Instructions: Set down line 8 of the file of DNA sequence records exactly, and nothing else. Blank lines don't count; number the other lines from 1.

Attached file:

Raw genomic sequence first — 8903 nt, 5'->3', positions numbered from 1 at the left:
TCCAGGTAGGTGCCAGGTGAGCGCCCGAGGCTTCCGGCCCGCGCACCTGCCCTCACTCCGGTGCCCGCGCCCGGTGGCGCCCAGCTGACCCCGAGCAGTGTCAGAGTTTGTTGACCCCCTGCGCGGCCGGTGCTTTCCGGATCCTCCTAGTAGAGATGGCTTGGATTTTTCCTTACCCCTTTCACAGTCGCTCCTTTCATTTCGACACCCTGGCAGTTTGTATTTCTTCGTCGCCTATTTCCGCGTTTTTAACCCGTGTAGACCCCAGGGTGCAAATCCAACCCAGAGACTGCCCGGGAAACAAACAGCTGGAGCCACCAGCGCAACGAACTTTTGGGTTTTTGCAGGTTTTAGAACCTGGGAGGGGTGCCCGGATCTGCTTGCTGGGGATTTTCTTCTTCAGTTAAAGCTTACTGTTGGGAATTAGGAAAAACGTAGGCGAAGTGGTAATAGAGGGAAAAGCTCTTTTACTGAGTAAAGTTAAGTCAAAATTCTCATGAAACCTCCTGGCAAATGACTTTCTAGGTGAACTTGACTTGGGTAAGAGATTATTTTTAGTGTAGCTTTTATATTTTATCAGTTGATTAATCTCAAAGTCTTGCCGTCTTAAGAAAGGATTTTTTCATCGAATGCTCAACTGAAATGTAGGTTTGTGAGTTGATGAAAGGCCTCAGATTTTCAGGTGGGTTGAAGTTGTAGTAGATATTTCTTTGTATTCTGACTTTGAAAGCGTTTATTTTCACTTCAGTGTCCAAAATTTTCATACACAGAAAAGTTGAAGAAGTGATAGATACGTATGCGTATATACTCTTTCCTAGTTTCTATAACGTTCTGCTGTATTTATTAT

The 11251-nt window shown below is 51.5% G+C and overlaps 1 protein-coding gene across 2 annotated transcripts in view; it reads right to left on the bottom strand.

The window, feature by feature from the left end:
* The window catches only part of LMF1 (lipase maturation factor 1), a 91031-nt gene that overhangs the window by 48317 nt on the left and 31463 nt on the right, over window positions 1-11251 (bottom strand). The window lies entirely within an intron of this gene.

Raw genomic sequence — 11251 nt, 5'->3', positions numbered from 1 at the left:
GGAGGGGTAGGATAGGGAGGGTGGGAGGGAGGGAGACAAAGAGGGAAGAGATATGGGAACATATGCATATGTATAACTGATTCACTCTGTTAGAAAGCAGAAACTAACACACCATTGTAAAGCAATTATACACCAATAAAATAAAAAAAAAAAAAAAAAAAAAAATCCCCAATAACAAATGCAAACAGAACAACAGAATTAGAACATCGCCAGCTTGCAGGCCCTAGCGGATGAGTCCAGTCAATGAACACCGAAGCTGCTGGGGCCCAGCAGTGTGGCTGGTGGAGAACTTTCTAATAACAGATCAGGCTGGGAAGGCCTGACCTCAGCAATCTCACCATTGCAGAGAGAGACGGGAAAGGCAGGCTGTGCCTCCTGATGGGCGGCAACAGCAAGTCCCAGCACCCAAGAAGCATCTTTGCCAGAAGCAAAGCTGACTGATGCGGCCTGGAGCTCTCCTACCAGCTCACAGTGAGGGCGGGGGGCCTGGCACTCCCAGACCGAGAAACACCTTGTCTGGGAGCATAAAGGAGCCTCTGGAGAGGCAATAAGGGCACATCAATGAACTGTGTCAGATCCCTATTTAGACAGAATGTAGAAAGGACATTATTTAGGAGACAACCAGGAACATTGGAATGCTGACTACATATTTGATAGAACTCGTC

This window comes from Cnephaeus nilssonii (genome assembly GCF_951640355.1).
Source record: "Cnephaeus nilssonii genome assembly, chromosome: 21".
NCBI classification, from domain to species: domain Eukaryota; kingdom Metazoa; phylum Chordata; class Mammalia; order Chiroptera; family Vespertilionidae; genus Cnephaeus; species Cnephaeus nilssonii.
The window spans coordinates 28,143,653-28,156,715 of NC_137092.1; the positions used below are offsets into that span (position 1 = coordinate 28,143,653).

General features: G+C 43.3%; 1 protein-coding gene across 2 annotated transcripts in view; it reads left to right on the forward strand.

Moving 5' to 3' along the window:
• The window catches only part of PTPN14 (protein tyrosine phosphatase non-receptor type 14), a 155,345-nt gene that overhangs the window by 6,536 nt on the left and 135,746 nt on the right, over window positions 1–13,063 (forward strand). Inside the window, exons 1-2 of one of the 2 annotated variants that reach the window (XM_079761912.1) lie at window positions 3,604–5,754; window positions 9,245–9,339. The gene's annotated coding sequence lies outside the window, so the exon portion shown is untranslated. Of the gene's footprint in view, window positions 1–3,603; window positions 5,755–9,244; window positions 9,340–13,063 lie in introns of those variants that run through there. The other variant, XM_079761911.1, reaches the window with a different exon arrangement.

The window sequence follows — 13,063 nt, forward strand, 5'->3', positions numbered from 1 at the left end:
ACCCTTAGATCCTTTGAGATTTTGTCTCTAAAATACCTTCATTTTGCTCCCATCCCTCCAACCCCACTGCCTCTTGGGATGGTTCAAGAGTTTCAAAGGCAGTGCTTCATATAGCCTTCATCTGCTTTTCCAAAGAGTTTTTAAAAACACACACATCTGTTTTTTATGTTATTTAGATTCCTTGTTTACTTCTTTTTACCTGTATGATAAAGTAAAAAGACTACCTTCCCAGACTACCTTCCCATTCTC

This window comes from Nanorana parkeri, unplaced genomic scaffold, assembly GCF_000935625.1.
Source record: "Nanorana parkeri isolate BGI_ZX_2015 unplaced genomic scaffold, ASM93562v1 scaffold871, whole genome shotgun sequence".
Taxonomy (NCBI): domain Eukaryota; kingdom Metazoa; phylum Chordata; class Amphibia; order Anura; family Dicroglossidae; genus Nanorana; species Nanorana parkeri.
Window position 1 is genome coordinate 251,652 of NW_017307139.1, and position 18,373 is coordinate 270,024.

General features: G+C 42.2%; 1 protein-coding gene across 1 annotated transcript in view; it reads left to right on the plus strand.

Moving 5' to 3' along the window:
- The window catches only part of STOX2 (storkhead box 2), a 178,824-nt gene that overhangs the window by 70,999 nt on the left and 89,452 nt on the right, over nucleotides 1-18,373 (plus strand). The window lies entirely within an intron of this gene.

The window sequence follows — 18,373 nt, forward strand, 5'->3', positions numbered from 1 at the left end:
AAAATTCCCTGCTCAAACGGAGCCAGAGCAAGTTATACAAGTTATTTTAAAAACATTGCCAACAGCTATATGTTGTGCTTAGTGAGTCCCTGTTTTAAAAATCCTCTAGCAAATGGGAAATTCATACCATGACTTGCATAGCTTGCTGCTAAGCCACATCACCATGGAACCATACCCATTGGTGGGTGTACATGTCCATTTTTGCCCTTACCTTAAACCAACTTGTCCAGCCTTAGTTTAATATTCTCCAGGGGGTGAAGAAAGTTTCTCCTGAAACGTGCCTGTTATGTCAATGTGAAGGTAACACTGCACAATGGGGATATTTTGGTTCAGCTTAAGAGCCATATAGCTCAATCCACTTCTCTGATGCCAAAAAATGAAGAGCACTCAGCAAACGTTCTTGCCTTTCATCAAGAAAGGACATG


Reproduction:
This window comes from Cnephaeus nilssonii (genome assembly GCF_951640355.1).